The Ahk separatists were a group that claimed to follow the ideals of the original undead necromancers. They wished to at least make their own country but their real goal was to usurp the whole world under their thumb, starting with Feergrus. They were one reason why the necromancers of Feergrus only created mindless undead. The highest ranked necromancers of the land learned the techniques for the more powerful sentient undead certainly, their knowledge was a weapon. It allowed them to more easily control or defeat such undead.

There were a great many cultural reasons why the necromancers did not raise people as sentient undead of course. The evils of the Ahk separatists were one. The other was how the Feergrus saw death. They believed their souls would continue on to serve their deities in the afterlife. Their bodies were now just objects. There were no graveyards or burials in Feergrus. The dead were sent to a necromancer to be used as a new zombie for work in menial tasks. Tying a soul into an undead body was seen as an insult to the deities and an insult to the country for the loss of another body to do the hard labor so that the people would not have to suffer.

Creating sentient undead was certainly possible, and had happened a few times. It was always for reasons of the greatest need and only at the permission of the highest religious authority. Rumors said that the greatest leaders of the church had been granted immortality this way. However, Enzi stated that he had met the three leaders himself and all three were definitely living beings. He could not speak for their mortality. They had rules for as long as he could remember. Enzi suspected the rumors were spread by the separatists in order to try and weaken the arguments against sentient undead.


Iskandar was a beautiful city. It sat to the north of the Boneyard. Mighty stone walls protected the city from the danger of the Feergrus Badlands. Mighty spires stretched towards the heavens. Feline carvings adorned walls and panther statues littered the area. The Feergrus people glided through the city, at most wearing breezy silken wisps of clothing. The sun bleached area did not feel warm enough to Ritter for such clothing or lack thereof, but he imagined the people were used to it. Those who felt a chill in the air gathered together to embrace and share body heat. It was obvious this could turn to much more very easily.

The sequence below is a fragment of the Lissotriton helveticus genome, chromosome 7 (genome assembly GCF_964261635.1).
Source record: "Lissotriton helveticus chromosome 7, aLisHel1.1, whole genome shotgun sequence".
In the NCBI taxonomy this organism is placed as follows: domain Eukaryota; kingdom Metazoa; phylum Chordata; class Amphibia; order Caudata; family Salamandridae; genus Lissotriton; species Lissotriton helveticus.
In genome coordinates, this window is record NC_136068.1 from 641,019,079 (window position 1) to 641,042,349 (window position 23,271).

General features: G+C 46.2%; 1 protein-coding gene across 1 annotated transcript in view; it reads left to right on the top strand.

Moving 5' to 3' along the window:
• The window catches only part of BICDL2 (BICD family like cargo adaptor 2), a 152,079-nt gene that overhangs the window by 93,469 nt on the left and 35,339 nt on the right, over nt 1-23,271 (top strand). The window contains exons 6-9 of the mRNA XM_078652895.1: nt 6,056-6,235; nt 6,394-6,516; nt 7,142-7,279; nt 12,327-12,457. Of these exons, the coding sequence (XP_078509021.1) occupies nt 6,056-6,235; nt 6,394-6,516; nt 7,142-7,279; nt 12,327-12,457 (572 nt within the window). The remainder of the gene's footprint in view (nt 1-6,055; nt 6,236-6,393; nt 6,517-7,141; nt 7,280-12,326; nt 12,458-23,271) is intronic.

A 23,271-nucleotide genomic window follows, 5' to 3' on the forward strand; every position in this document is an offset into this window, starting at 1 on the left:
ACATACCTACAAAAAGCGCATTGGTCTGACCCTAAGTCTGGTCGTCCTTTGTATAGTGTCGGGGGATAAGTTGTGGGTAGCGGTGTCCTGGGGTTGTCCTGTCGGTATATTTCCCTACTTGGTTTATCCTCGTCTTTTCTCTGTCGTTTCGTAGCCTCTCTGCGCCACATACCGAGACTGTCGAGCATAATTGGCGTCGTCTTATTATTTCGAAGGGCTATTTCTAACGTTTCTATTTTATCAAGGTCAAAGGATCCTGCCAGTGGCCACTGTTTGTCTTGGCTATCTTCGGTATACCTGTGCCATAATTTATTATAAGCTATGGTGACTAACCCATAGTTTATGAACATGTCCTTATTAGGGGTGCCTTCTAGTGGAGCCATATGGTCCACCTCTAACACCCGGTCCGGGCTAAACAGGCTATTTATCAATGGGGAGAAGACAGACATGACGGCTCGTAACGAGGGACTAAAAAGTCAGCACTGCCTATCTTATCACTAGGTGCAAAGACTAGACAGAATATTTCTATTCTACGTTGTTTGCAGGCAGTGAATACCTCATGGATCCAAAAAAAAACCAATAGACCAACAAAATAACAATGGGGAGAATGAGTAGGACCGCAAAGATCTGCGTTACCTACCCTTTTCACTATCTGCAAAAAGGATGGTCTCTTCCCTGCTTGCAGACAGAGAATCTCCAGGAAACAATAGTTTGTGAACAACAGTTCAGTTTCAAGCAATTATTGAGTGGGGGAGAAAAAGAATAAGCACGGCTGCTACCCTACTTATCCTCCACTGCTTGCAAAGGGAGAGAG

The culture of the Feergrus was very open about sexuality. The Halz shook his head. Ritter's people were very orderly about such things. Lines of inheritance were very important and women were very rare. The Halz could not wrap his head around the very open nature of the Feergrus. From what he understood, inheritance was derived from the mother. Women held many powerful positions in the land. It was the men who often got the terrible positions or difficult jobs that no one wanted to do. Enzi had once led soldiers in battle as a general, risking his life on the orders of the state religion. More than likely, several of the orders Enzi followed had come from a priestess before he had finally come to the attention of the very highest ranks of the government.